Knowing when not to use wire ties can be as important as when to use them. Wire ties can cause damage to wires or support structures subject to vibration.
Special wire ties made of heat-stabilized nylon are available for use in engine compartments.
Don’t use tie wraps in areas that you won’t be able to access once your airplane is assembled. They will eventually dry out and become brittle leaving you with a bundle of loose wiring.
Fly straight the cable tie head act as a fulcrum to hold the lower blade while rotating the upper blade forward. When the required tension is achieved, push the lower blade back to the base of the strap exiting the head and cut. When using a tie-wrap tool, tighten the tie by hand and cinch and trim with the application gun. When using the high-profile style, before cinching and trimming the tie ensure that the locking mechanism doesn’t rub on anything. Because the low-profile ties have a smooth surface, they are better suited where wire bundles are closely packed into cable troughs
Although cable ties primarily hold wires together in a bundle,
to final assembly! Jump-Start Options
Jump Start Wings: • Leading edge and lower skins installed. • All flight control brackets and pulleys installed. • Anti-corrosion primer applied to all interior aluminum surfaces prior to assembly. • Upper skins fitted, drilled, dimpled and ready to rivet. • Strut beam assemblies installed.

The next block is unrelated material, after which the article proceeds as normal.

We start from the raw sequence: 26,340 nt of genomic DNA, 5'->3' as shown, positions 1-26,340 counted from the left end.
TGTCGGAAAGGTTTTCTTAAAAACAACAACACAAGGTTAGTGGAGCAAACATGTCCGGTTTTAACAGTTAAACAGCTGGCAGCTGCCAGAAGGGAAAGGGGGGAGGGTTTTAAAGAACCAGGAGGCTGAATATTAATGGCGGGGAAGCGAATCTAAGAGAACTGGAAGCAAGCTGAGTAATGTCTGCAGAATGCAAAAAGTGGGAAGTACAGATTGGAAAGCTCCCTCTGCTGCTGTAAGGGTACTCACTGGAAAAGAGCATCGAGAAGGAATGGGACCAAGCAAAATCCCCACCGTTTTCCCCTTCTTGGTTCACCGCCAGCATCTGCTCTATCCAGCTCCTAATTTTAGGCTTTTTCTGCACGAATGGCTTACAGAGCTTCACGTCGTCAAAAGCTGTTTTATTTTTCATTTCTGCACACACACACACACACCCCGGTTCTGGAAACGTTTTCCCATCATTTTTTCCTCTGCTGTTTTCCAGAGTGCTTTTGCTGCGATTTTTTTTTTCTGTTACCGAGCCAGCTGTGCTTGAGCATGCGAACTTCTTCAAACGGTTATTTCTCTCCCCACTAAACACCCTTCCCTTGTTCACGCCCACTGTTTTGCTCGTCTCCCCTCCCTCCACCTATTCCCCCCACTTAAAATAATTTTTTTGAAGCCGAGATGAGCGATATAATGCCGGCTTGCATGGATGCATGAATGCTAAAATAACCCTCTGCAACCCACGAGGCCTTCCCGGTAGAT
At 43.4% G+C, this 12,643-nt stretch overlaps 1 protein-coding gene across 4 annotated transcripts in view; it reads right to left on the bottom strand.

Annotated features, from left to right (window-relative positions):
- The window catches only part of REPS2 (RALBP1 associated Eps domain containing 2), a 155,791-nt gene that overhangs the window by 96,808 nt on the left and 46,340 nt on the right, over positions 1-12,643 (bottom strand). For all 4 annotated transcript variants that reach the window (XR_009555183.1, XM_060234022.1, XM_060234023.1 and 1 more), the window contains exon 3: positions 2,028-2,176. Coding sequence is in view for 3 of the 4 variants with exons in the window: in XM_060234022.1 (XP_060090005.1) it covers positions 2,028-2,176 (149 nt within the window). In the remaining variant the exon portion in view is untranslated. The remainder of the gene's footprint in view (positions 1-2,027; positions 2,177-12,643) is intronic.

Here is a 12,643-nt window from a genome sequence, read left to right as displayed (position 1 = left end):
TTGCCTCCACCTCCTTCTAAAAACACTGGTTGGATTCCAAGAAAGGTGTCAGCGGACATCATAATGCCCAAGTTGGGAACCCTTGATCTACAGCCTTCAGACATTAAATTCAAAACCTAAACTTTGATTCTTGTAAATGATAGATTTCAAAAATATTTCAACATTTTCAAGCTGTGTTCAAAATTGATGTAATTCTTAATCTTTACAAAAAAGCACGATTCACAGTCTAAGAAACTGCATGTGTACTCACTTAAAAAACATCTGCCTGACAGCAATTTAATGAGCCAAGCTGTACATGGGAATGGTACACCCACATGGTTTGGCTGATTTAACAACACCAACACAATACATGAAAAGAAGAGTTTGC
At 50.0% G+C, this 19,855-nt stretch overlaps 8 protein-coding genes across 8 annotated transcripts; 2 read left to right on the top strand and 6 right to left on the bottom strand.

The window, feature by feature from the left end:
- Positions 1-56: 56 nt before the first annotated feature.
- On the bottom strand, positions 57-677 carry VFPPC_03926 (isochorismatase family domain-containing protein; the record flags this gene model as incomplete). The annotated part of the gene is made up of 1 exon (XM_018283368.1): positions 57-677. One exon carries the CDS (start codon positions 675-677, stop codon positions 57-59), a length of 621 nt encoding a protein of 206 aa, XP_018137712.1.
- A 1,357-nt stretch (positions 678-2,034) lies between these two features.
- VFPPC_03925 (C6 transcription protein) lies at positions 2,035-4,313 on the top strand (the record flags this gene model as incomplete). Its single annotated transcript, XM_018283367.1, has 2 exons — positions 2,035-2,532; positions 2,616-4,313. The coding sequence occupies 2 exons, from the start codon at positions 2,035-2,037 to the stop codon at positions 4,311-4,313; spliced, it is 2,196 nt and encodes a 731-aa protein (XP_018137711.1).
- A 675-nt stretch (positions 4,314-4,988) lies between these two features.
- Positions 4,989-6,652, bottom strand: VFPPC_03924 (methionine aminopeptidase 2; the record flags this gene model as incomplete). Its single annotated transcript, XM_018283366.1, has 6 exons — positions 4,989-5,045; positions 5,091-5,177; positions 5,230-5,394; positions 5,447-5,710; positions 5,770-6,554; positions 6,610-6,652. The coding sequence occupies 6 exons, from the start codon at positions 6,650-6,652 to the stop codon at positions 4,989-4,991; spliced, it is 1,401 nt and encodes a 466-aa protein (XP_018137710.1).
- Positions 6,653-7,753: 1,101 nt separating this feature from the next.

Ailerons and Flaps: • Completed (Included in Wing Jump Start)
ALL NEW WEBSITE! www.newglastar.com New GlaStar Ph: 360.435.8533 x232 Fax: 360.435.9525
Jump Start Fuselage: • Composite shells fitted, laminated together and fastened to cage. • External seams fitted, gel-coated and buffed to match. • Top deck installed. • All 5 bulkheads installed. • COM antenna installed. • Inside visible shell surfaces finished with Zolatone grey speckle interior paint.
they are commonly used in many other ways. and space is at a premium. They are also preferred when cables require an over braid or have shrink tubing applied. Most cable ties come in two colors—black and natural. To make them more visible, which makes inspection easier, use the color that provides the most contrast to the bundle. Finally, only use tie wraps in areas you can reach without having to take your airplane apart. Because they do dry out and become brittle with age, tie wraps do fail. And if you can’t replace them, because they are, for example, buried in the wing, the now loose bundle of navigation and strobe light wires will eventually fray and short. For more information, visit SPORT AVIATION on the Web at www.eaa.org
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Jump Start Tail: • Rudder: Complete, less trim tab and tip. • Stabilizer: Complete, less tips. • Elevator: Complete, less trim tab and tips.